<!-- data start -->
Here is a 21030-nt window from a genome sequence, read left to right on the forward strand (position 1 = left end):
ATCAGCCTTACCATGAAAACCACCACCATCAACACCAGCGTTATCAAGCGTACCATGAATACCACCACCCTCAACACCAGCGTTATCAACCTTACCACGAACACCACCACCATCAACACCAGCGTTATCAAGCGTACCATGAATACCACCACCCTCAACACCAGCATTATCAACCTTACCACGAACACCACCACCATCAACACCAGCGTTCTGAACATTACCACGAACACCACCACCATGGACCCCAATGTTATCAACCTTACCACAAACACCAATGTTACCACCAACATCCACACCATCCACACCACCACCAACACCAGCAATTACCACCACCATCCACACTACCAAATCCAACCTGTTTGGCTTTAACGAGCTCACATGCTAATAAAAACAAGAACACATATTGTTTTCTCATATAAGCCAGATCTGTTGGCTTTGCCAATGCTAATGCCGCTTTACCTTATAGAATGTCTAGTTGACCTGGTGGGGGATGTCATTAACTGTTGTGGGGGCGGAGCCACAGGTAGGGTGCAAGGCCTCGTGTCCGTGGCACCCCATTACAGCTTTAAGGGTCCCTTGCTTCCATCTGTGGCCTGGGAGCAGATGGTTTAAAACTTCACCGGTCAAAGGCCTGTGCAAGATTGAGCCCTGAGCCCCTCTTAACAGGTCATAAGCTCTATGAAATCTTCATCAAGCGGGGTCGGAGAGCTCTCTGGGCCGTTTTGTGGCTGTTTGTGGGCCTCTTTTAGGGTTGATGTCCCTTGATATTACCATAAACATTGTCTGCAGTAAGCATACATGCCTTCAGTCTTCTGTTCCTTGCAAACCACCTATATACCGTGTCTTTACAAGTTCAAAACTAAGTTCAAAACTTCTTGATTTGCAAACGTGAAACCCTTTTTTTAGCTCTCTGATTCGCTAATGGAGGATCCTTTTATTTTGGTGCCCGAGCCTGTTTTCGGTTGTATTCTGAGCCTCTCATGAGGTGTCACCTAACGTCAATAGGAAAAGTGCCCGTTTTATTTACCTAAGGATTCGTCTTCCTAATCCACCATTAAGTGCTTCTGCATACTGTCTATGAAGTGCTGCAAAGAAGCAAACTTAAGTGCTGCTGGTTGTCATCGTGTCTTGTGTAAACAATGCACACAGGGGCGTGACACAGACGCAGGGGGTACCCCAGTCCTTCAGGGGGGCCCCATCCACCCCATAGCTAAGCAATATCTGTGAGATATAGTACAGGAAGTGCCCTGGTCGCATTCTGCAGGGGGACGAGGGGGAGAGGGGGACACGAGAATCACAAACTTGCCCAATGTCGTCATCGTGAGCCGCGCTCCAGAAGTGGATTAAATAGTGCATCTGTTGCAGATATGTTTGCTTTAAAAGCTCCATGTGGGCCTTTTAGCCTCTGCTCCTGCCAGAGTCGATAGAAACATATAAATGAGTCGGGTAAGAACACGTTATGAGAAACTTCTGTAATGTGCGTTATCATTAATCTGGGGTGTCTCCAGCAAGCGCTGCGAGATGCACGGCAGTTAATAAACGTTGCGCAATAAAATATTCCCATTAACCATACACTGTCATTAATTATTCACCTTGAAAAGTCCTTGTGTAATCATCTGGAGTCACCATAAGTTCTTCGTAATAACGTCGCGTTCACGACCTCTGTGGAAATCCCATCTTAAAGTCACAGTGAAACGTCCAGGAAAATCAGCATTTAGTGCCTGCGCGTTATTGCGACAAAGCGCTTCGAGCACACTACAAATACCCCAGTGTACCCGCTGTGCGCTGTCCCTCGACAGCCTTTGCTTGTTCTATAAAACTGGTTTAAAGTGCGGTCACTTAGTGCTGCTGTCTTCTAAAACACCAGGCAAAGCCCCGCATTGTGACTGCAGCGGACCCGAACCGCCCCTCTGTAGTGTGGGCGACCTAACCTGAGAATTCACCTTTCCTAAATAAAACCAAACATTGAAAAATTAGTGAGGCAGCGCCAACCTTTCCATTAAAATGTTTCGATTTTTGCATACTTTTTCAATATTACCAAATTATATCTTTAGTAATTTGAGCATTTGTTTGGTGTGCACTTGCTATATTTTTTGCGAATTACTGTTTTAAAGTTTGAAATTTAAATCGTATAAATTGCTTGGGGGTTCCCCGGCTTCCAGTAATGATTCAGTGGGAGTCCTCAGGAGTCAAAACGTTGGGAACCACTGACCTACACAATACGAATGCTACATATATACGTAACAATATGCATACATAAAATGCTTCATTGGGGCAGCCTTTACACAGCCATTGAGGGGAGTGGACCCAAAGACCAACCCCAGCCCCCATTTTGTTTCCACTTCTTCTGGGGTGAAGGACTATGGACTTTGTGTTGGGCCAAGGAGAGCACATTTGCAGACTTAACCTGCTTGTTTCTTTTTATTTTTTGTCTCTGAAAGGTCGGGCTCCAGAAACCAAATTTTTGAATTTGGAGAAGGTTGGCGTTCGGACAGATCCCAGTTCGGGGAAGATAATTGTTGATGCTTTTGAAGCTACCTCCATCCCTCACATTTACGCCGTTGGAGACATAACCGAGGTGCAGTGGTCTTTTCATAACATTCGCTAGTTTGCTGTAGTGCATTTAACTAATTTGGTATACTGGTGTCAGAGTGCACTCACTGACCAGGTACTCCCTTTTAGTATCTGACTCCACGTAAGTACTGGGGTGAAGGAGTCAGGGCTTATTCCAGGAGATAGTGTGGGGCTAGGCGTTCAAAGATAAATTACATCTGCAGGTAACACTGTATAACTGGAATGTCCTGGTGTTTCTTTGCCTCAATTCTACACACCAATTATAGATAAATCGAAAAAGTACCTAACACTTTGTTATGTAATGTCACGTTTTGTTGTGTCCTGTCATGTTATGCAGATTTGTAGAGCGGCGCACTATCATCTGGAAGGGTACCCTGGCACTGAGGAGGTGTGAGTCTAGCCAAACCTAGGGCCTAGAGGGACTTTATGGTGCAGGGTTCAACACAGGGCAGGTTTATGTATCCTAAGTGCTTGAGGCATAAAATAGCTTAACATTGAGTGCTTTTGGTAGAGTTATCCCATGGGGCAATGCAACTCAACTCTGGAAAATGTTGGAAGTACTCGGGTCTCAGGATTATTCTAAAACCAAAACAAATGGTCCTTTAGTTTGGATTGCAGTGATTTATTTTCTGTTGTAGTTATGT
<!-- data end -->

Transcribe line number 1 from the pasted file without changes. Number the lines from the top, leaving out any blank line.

Here is a 21030-nt window from a genome sequence, read left to right on the forward strand (position 1 = left end):